Pusser’s Rum and Trafalgar Day – A Brief History
Every year, we commemorate the Anniversary of Nelson’s great victory at the Battle of Trafalgar, October 21st, 1805. On that day, Great Britain’s Royal Navy won its greatest victory and lost its greatest hero, Vice Admiral Lord Horatio Nelson. Although his life was lost, his legacy has never been forgotten.
Who was Vice Admiral Lord Horatio Nelson?
At the beginning of the 19th century, there was one British naval officer who was an outstanding and strongly nonconformist leader. He did not follow the old and traditional patterns, but instead created his own solutions in the battles and engagements that he fought and later led. In fact, at times his path to success was in direct defiance of the orders given him. He did not follow orders that he found useless or not according to his own concept, and because of his leadership and tactical genius, he was victorious in every major engagement he fought and was therefore never brought to task for his disobedience. This man was Vice Admiral Lord Horatio Nelson.
He was constantly developing and evolving new tactics that became known as the “Nelson touch” as in the famous and vital Battle of Trafalgar, the largest sea battle ever fought between ships-of-the-line. He was popular and well-respected, and those he led worshiped him in contrast to the usual relationship between English military leaders and their men at that time. He was always personally in the thick of the fight. He appealed to the pride and patriotism of his sailors. This connection to his men, apart from winning the most important sea battle of the time and one of the greatest in the annals of naval warfare, made him a hero to not only his men and the Royal Navy, but to the common people of England where the Battle of Trafalgar, 200 years later, is still celebrated annually.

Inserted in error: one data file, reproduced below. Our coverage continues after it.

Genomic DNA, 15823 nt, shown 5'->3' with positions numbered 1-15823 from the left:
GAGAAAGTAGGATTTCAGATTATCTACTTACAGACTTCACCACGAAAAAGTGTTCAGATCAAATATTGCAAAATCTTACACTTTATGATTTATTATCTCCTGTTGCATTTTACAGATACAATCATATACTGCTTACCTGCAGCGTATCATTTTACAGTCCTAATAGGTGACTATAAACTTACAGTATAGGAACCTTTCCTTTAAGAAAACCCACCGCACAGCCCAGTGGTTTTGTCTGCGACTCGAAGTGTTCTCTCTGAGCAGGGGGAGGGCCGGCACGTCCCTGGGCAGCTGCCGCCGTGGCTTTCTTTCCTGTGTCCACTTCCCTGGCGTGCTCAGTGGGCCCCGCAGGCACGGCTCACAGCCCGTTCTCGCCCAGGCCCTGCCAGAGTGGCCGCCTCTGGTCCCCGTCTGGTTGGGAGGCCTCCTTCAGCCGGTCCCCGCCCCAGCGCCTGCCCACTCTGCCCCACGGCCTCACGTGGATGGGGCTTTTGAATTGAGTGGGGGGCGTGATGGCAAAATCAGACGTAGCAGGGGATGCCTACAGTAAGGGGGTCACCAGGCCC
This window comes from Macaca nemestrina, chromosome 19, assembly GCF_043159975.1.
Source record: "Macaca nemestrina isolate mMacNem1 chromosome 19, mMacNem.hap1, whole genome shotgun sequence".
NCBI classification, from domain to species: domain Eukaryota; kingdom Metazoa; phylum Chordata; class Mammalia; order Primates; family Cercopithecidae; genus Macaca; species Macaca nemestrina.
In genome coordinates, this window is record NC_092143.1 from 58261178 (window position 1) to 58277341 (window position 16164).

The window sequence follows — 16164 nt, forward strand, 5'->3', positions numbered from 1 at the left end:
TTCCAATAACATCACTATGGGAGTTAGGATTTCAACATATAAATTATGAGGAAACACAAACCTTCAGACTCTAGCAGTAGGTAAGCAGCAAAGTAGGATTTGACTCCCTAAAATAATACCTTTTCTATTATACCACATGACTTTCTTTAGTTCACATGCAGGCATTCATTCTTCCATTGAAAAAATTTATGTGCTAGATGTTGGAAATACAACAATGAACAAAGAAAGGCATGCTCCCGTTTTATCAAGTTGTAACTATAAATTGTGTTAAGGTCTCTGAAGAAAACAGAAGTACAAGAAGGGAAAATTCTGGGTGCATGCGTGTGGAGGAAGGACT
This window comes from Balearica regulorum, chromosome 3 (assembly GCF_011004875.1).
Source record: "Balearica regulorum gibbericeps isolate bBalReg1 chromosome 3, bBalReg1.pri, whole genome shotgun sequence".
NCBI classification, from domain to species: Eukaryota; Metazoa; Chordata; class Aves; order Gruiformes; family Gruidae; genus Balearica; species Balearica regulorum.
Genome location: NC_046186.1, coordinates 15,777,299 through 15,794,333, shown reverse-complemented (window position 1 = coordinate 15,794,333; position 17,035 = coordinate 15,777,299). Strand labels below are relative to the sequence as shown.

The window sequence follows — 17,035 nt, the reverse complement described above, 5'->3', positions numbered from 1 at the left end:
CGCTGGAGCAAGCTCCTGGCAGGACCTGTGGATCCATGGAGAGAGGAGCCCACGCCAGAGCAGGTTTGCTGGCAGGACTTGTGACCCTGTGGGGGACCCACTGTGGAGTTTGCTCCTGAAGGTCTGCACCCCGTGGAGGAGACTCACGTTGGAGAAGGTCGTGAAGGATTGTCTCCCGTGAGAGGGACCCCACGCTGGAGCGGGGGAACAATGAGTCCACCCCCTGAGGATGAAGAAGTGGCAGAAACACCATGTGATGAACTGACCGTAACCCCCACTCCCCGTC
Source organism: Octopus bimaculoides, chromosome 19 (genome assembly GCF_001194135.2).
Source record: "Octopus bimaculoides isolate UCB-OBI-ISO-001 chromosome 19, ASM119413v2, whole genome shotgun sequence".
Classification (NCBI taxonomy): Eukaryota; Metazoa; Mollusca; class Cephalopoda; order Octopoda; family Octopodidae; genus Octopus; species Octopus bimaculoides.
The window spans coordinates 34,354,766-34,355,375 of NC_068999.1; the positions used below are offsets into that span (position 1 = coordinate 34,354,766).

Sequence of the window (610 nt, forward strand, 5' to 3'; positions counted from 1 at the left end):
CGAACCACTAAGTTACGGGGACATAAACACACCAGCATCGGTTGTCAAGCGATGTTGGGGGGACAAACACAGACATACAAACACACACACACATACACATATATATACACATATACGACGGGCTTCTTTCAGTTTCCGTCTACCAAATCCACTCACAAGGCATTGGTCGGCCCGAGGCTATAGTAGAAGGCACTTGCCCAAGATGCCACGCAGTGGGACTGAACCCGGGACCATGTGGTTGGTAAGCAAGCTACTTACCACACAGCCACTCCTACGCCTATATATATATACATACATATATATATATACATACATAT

What was the Battle of Trafalgar?
Trafalgar was a turning point in world history. The English fleet led by Nelson performed a miracle in defeating the combined French and Spanish fleets, thus destroying Spain’s dominance of the world’s oceans. Now Britain “ruled the waves” as the famous anthem goes. Britain had finally curtailed the Spanish predominance of the oceans and the end of French dominance of the European continent would soon follow. This victory opened the path to the construction of the British Empire, as no other European power could now prevent Britain’s imperialism. Her Walls of Oak, as the wooden hulled ships of the Royal Navy were called,dominated the seas and gave cover to Britain’s expansion, while Great Britain lay protected and secure behind them.
If Nelson had not prevailed at Trafalgar, the British Empire could not have happened, and the world today would be a very different place. Even the growth and development of what was then the Colonial United States would probably have been adversely affected.
Pusser’s Rum and the Origin of Nelson’s Blood
Pusser’s Rum is the same Admiralty Rum as was issued on board British warships, and it is with the Admiralty’s blessing and approval that Pusser’s Rum is now available to the consumer. Prior to 1979, Pusser’s Rum was never sold or available to the public. Pusser’s Rum is also known to the Navy as “Nelson’s Blood”. Unfortunately, in the heat of battle at Trafalgar, Nelson was mortally wounded by a French sharpshooter. As he lay dying, he requested that his body not be thrown overboard as was the custom in those days. At the end of the battle, legend has it that they placed his body in a large puncheon (cask) of Admiralty rum to preserve it for the long trip home. Upon arrival at Portsmouth, his pickled body was removed, but most of the rum was gone. The sailors had drilled a small hole at the base of the cask, and drank all the rum, thereby drinking of “Nelson’s Blood” which became synonymous with the name Pusser’s Rum. The expression is still popular in the Royal Navy today when alluding to Pusser’s Rum.